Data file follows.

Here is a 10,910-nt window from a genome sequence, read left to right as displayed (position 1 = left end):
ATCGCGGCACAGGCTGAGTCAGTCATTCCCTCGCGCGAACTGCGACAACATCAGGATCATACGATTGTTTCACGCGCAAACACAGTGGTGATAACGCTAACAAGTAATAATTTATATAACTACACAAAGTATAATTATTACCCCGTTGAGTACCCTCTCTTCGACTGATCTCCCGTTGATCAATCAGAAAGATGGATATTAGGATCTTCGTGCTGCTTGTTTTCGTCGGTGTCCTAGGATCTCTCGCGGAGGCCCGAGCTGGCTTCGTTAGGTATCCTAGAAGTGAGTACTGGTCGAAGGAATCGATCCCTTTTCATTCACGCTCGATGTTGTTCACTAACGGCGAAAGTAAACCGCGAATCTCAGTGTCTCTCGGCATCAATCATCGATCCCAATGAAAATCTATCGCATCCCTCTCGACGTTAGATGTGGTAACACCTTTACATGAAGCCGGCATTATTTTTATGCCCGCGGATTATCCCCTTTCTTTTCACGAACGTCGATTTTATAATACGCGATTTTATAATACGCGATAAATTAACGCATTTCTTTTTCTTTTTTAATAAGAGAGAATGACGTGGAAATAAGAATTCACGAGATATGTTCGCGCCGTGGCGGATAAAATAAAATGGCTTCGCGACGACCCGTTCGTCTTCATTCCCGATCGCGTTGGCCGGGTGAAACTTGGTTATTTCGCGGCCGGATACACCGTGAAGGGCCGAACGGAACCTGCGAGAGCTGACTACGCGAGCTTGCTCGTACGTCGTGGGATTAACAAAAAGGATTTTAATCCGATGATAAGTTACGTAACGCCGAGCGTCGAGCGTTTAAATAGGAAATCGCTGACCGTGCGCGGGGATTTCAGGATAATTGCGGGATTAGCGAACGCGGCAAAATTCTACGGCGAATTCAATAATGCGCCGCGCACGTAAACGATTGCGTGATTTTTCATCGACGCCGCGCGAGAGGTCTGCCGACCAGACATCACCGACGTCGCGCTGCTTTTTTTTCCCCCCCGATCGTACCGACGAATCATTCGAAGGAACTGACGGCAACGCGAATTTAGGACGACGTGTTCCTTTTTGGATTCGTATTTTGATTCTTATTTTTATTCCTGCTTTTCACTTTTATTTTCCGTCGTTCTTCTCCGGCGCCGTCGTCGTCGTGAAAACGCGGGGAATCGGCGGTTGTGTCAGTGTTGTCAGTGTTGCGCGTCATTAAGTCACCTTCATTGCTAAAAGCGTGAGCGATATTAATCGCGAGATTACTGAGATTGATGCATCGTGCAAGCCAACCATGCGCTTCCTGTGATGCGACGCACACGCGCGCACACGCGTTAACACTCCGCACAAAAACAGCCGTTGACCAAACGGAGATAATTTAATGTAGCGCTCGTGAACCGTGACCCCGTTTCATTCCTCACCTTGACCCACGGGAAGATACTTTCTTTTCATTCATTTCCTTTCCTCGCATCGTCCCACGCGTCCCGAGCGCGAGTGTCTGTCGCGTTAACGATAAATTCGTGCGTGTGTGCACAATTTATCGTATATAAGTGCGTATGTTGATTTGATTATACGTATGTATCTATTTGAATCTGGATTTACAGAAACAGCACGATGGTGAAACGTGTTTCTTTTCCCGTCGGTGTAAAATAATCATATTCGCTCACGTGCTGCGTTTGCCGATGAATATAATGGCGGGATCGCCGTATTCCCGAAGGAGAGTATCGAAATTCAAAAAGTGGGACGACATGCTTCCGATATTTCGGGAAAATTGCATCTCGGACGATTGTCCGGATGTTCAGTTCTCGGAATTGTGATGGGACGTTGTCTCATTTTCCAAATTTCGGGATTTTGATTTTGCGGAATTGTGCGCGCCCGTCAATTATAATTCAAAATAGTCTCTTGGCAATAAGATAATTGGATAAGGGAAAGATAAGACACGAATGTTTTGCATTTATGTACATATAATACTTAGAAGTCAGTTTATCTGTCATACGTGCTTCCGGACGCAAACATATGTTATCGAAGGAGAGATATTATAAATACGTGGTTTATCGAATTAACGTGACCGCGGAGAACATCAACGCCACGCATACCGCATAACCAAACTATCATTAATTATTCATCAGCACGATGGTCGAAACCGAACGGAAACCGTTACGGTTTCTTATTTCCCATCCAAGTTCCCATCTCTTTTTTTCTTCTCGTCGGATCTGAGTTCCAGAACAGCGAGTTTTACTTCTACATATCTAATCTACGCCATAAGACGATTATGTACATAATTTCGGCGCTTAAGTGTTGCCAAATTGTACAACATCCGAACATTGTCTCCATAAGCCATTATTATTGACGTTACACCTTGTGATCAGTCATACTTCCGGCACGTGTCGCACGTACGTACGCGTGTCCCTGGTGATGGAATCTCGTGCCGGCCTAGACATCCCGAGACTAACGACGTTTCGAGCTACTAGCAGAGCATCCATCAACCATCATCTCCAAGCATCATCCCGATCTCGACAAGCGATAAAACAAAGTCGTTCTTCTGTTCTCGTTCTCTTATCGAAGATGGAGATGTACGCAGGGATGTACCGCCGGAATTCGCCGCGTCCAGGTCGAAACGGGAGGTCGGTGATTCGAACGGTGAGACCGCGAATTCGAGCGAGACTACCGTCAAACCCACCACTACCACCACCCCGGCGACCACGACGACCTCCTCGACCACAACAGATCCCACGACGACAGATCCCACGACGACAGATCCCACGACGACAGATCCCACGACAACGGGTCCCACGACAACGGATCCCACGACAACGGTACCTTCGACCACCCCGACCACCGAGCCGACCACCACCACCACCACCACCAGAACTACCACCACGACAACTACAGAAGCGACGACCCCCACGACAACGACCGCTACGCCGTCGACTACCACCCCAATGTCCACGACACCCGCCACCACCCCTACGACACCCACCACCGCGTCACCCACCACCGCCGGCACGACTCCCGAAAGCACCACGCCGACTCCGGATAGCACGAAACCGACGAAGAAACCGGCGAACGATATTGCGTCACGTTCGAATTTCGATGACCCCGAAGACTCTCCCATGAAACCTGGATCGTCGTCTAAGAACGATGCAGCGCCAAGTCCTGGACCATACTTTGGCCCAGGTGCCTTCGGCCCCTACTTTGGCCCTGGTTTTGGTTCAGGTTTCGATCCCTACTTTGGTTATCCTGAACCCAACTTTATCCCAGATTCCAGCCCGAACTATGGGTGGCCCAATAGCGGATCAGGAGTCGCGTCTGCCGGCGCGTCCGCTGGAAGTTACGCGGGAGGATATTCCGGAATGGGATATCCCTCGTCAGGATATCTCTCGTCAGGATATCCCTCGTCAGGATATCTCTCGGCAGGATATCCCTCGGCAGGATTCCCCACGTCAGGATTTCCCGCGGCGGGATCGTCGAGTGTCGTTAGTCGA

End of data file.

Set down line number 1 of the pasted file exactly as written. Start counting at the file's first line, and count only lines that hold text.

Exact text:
Here is a 10,910-nt window from a genome sequence, read left to right as displayed (position 1 = left end):